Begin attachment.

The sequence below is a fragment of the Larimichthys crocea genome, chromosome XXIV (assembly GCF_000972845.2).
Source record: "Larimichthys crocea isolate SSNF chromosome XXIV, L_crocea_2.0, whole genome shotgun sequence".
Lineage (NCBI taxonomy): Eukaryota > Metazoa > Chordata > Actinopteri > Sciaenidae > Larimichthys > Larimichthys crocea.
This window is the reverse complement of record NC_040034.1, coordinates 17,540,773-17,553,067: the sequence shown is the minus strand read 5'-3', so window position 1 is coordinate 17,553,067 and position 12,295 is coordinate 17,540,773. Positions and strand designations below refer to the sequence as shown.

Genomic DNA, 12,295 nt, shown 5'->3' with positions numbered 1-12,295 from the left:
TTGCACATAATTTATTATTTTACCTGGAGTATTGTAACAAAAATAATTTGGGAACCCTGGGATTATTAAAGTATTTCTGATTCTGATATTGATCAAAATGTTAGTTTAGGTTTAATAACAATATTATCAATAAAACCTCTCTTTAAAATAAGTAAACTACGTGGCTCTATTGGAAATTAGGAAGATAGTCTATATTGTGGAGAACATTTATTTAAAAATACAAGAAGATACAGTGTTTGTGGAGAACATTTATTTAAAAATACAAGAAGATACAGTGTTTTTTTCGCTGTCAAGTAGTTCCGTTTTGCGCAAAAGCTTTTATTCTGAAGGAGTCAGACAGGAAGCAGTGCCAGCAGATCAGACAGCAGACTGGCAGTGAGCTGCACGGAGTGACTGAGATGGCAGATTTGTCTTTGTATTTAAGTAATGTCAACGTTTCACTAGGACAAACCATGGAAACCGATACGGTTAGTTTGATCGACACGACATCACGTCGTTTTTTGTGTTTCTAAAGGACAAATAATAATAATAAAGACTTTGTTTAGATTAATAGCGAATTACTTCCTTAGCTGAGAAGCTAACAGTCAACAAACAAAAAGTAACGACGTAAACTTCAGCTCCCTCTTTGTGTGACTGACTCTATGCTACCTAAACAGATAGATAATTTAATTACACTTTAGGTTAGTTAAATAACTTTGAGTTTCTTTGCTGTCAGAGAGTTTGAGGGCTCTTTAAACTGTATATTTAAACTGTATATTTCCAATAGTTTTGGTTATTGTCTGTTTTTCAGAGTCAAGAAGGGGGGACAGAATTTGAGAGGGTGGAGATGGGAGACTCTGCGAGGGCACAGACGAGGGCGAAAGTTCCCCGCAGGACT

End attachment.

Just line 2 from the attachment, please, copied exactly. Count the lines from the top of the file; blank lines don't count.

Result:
Source record: "Larimichthys crocea isolate SSNF chromosome XXIV, L_crocea_2.0, whole genome shotgun sequence".